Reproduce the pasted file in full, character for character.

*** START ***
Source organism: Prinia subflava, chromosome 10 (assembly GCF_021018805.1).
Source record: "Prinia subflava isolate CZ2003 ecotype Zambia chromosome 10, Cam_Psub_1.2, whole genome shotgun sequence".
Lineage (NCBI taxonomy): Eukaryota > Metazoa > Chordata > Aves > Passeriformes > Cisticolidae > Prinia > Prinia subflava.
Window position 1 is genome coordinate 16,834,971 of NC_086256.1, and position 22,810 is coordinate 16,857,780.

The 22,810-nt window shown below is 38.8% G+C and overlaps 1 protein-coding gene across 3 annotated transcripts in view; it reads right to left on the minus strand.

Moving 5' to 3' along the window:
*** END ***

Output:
Source organism: Prinia subflava, chromosome 10 (assembly GCF_021018805.1).
Source record: "Prinia subflava isolate CZ2003 ecotype Zambia chromosome 10, Cam_Psub_1.2, whole genome shotgun sequence".
Lineage (NCBI taxonomy): Eukaryota > Metazoa > Chordata > Aves > Passeriformes > Cisticolidae > Prinia > Prinia subflava.
Window position 1 is genome coordinate 16,834,971 of NC_086256.1, and position 22,810 is coordinate 16,857,780.

The 22,810-nt window shown below is 38.8% G+C and overlaps 1 protein-coding gene across 3 annotated transcripts in view; it reads right to left on the minus strand.

Moving 5' to 3' along the window: